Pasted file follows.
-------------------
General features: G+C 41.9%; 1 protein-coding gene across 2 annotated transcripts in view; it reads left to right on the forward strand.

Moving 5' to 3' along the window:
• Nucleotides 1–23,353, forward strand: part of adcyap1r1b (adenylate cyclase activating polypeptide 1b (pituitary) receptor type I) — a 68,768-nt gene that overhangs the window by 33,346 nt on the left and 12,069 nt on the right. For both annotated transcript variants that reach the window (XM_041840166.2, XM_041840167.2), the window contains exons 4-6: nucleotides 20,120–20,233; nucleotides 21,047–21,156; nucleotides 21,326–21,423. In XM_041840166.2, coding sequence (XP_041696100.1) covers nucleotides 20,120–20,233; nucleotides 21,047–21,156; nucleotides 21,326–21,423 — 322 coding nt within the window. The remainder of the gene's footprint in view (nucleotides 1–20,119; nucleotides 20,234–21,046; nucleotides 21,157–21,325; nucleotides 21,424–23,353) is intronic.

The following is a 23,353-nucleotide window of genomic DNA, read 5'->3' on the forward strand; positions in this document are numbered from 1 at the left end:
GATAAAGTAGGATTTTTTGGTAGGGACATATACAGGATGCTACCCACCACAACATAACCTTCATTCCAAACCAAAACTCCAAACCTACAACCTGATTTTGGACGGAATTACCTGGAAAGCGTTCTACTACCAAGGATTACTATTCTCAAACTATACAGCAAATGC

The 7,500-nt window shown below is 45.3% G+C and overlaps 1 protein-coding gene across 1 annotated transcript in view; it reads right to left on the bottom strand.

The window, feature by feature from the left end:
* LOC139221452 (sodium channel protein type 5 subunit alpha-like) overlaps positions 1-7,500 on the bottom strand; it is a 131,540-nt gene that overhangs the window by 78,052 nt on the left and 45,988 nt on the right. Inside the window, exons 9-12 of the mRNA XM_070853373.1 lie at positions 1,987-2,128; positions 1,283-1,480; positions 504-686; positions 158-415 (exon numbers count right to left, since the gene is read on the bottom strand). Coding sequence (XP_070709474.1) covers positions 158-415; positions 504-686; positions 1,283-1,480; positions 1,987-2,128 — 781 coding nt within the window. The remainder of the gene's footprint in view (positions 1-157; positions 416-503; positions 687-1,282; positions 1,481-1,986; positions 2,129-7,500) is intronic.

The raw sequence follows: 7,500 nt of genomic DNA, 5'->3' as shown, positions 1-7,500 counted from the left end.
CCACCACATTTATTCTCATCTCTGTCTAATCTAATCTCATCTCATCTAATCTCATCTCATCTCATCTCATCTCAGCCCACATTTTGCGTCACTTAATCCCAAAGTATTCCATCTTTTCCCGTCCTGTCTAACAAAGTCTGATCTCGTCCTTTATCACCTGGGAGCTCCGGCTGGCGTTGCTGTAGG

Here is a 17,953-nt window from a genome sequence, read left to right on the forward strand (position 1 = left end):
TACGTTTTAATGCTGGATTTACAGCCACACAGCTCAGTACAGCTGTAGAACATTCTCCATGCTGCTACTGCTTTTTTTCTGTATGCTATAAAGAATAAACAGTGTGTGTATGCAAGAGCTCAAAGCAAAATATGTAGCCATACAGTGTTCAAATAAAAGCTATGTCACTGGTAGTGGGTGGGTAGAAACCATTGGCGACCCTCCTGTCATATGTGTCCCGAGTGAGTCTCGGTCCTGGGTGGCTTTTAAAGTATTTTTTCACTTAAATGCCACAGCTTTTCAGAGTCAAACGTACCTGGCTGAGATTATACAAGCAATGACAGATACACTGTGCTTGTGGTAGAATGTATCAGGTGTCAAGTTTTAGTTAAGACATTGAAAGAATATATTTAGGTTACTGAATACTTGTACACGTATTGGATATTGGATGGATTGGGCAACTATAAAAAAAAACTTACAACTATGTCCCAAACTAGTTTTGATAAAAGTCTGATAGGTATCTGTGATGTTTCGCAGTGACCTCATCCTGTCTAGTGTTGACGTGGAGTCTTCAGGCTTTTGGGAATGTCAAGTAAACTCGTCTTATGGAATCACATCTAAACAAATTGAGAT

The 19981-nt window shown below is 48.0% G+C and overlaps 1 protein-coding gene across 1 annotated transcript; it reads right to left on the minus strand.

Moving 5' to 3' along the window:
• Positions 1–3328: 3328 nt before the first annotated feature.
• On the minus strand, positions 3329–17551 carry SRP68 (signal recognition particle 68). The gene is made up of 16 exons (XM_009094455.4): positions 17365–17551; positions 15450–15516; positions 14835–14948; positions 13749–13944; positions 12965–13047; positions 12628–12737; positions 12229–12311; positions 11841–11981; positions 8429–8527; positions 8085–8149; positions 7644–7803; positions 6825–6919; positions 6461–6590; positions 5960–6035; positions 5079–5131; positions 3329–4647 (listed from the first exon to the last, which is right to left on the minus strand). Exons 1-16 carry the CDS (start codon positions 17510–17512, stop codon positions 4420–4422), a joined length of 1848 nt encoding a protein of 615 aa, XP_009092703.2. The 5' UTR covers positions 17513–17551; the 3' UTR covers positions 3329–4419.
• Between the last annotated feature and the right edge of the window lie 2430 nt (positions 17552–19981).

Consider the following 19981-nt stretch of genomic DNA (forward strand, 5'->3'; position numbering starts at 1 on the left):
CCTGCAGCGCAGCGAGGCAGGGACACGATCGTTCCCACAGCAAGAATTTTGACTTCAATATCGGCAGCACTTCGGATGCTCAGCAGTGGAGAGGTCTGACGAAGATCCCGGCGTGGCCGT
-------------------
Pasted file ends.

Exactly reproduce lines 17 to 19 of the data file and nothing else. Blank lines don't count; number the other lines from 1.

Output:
• Between the last annotated feature and the right edge of the window lie 2430 nt (positions 17552–19981).

Consider the following 19981-nt stretch of genomic DNA (forward strand, 5'->3'; position numbering starts at 1 on the left):
CCTGCAGCGCAGCGAGGCAGGGACACGATCGTTCCCACAGCAAGAATTTTGACTTCAATATCGGCAGCACTTCGGATGCTCAGCAGTGGAGAGGTCTGACGAAGATCCCGGCGTGGCCGT